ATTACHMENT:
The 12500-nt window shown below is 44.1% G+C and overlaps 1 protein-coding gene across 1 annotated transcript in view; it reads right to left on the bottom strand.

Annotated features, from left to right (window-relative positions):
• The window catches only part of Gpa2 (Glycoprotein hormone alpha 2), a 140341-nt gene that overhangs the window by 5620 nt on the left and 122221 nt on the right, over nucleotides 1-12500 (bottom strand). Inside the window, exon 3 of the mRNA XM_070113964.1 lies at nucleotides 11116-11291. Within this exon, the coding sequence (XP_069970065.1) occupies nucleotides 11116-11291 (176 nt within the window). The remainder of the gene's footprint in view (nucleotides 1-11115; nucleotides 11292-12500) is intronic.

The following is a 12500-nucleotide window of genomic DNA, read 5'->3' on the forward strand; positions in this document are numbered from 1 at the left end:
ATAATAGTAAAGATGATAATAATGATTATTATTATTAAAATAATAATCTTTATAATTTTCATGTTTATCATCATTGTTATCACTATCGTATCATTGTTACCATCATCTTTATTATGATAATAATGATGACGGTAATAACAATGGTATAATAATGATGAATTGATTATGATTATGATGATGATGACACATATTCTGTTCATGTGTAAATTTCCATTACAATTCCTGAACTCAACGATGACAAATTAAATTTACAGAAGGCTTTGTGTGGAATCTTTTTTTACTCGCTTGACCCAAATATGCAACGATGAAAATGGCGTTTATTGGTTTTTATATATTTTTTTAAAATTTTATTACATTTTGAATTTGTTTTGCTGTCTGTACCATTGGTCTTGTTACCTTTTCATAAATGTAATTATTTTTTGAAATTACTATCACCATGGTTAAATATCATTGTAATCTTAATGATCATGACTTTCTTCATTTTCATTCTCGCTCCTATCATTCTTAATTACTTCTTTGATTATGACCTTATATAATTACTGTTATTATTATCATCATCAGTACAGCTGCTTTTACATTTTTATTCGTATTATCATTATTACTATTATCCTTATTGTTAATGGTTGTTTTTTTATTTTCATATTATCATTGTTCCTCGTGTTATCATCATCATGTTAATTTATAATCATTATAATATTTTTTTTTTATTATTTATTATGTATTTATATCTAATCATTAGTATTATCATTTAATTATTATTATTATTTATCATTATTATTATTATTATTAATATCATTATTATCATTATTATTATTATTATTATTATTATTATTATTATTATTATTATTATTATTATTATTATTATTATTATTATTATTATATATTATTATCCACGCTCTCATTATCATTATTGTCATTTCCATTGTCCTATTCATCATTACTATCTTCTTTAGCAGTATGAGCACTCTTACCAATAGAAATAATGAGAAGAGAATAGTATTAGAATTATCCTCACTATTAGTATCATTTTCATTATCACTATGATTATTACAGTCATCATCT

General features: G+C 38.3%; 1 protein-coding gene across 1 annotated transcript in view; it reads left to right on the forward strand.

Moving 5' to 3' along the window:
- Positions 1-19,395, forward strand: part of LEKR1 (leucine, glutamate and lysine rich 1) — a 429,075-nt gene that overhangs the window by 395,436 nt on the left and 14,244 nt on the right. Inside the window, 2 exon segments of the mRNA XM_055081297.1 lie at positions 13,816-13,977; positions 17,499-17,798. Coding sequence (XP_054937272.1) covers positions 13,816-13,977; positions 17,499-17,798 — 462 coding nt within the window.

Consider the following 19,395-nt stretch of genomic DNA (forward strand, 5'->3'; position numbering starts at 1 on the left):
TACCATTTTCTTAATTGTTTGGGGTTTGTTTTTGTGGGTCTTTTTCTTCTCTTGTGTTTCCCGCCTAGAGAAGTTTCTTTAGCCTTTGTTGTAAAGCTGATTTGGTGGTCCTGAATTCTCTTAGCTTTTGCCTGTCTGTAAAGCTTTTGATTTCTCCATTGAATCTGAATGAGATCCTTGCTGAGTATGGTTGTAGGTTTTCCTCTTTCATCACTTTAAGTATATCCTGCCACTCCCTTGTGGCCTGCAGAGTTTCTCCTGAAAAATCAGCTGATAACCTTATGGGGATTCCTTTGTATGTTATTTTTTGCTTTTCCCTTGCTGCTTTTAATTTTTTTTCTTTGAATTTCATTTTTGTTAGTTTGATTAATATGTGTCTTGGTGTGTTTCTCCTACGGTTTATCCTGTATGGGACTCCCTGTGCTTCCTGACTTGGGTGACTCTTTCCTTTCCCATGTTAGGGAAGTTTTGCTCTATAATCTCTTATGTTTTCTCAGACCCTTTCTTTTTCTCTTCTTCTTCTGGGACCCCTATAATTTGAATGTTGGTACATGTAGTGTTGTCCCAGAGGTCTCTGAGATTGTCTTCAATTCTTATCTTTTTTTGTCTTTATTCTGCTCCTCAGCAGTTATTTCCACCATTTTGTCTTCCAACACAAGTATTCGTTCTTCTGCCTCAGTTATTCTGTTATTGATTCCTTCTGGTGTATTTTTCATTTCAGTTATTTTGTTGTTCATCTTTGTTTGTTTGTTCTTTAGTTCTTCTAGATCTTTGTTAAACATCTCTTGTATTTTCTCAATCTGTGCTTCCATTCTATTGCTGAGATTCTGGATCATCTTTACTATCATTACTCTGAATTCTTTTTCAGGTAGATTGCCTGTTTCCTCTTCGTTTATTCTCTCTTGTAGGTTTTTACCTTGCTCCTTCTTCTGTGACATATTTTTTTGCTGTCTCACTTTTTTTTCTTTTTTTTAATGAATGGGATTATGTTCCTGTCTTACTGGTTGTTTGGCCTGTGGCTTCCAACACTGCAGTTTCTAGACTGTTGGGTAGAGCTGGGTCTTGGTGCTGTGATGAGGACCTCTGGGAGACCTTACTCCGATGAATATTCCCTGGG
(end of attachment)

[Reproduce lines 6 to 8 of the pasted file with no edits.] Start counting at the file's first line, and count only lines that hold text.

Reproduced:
General features: G+C 38.3%; 1 protein-coding gene across 1 annotated transcript in view; it reads left to right on the forward strand.

Moving 5' to 3' along the window:
- Positions 1-19,395, forward strand: part of LEKR1 (leucine, glutamate and lysine rich 1) — a 429,075-nt gene that overhangs the window by 395,436 nt on the left and 14,244 nt on the right. Inside the window, 2 exon segments of the mRNA XM_055081297.1 lie at positions 13,816-13,977; positions 17,499-17,798. Coding sequence (XP_054937272.1) covers positions 13,816-13,977; positions 17,499-17,798 — 462 coding nt within the window.